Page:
If you want to enjoy a completely entertaining interview with two very funny women, listen to the HAGS. Who and what is HAGS? HAGS co-hosts Riley Rose Critchlow and Nicole Wyland met on the set of a hit web show and have been creating feminist content together ever since. In 2016, they co-produced a gender-bending parody series called Get Bent, which highlights the way women are portrayed in Hollywood by putting women in the men's roles and vice versa. Their first release, "New Boy," is currently available on YouTube. In the spring of 2017, Riley and Nicole teamed up with "New Boy" director and head of Point of Blue Studios, Alex Reeves, to create HAGS. They host an incredible podcast and it can be found here: https://www.hagspodcast.com
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“HAGS stands for an old hag – we thought it was ridiculously silly term for a woman who is "God forbid", old or ugly. And this is what we are most interested in – how society tells us to be young and hot and beautiful and that’s some crap right there."
"We started working together a few years ago and we’re both very interested in pointing out how women are portrayed in our current media, but have antiquated gender roles. Women are portrayed as sex objects and complete idiots."
"We had somewhat of a working knowledge of how to put a show together and then we just decided to do it. For every idea, we go for, there’s about 15 we didn’t go for – if we hit a wall, we move on."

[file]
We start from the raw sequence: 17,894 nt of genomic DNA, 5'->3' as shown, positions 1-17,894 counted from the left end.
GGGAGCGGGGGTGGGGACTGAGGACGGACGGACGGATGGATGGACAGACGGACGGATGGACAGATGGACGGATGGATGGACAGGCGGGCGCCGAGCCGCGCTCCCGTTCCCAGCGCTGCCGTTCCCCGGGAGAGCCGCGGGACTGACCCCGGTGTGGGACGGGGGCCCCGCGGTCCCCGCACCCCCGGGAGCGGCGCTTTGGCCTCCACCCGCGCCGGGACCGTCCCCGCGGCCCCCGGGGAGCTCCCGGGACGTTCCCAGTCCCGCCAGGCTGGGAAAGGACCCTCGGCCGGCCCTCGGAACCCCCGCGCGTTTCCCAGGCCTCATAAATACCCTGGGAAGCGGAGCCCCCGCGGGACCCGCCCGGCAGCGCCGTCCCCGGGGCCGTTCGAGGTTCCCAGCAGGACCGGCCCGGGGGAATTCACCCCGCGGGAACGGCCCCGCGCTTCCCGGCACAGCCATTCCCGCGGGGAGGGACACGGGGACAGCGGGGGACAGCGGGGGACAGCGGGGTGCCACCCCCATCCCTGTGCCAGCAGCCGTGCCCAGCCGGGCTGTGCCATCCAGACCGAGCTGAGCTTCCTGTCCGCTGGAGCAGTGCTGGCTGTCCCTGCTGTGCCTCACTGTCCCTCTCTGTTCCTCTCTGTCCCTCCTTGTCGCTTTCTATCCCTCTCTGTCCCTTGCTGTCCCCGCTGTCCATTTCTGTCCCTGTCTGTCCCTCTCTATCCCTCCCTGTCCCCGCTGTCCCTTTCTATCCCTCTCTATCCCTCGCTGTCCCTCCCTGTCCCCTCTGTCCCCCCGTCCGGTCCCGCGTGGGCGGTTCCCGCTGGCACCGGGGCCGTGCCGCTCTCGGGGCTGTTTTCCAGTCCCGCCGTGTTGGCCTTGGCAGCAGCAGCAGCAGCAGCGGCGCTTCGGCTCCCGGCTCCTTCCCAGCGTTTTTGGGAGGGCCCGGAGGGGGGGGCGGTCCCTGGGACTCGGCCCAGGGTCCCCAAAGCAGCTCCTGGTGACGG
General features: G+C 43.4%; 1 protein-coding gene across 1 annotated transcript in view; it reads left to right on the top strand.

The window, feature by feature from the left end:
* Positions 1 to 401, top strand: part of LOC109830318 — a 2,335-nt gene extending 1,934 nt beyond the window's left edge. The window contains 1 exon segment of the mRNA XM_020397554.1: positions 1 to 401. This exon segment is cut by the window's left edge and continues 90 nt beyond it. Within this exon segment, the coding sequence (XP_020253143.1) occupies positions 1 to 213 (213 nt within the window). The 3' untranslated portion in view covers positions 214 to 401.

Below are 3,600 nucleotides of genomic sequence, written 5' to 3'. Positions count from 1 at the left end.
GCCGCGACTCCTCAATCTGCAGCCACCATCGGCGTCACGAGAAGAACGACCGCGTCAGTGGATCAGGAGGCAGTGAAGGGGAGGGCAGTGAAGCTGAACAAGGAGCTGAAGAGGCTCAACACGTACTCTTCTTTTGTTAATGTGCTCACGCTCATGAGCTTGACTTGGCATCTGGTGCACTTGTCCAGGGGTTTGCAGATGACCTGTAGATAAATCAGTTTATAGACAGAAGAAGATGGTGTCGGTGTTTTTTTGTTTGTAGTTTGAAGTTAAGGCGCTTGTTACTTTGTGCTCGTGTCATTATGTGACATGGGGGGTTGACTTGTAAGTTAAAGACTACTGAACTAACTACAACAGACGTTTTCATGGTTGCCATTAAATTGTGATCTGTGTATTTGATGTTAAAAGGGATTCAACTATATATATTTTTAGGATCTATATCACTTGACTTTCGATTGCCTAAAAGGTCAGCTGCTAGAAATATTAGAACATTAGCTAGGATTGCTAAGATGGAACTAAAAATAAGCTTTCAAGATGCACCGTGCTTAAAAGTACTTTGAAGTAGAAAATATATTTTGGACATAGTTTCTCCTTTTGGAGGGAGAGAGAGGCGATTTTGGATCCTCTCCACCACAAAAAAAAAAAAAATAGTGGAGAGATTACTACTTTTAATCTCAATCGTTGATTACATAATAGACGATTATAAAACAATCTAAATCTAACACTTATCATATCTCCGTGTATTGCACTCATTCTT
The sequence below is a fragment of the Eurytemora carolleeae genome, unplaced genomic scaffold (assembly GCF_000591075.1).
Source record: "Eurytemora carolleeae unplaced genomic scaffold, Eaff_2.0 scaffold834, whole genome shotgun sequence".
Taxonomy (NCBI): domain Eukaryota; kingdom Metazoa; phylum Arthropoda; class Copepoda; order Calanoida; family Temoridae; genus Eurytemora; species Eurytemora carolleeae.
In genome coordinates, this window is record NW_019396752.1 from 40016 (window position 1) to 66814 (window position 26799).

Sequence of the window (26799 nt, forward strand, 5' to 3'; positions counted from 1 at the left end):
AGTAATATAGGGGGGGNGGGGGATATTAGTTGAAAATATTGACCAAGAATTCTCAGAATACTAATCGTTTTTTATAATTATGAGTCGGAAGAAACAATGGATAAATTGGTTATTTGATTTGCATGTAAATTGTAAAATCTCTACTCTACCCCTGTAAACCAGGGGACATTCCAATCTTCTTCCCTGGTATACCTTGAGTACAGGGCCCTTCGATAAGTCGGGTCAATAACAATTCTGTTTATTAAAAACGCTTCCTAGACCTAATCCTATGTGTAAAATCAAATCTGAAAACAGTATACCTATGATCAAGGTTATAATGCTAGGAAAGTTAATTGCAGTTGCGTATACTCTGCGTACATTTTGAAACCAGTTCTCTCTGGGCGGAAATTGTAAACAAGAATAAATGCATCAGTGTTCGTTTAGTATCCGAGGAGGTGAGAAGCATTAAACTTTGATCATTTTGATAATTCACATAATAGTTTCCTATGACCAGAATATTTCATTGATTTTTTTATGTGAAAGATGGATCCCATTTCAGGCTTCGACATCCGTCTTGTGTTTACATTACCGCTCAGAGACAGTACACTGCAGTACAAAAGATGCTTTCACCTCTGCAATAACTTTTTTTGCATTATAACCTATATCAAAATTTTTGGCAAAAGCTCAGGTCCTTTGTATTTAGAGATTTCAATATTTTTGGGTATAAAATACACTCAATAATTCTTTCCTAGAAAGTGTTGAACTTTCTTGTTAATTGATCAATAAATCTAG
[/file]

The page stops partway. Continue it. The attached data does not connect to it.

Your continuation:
"Coming up on our year in April with the podcast. It took us a month from our initial meeting to having episodes up online. I was very interested in beauty and why we allow ourselves to be force fed that our value is based in beauty. I emailed a bunch of women and asked them what they thought about beauty. This is a huge conversation – and I realized that I wanted to do something like HAGS. We jumped right in – it was quick."
"It’s magical – we are very open and communicative – we have a system – if anyone is uncomfortable we raise a hand and take a quick pause – we are concerned with each other’s well- being. We have a lot of trust and can say anything to each other and it would be okay. That’s come over time. You never really know how it’s going to go until you just do it."
"We felt the rumblings and we felt it was time for things to change – it just so happened to be half way through the first year of our podcast. (Current news regarding Harvey Weinstein, Matt Lauer, and the #metoo movement). I was angry and it’s lucky for our listeners to listen to our transition. We are in the same community and are experiencing the same things these women have gone through."
"People who say negative things about working for a woman, usually have never worked for a woman – that’s a 1980’s portrayal of working for a woman. It’s how we see female leaders portrayed in the media. We have an obligation to change that and that is tangible. Where we are portraying women not being cold and stern to get to the top."
"Talk to young men about how feminism benefits them – the sexes are equal and they deserve equal treatment. The term feminism sounds like femininity. The best way to get someone to have feminist feelings, is to have a woman that he admires a bad ass female video gamer or sports star – and be able to admire women for their strength."
"I hope to be viewed by others, is that we are fair – that we will listen to your point. Nobody tip toes around me."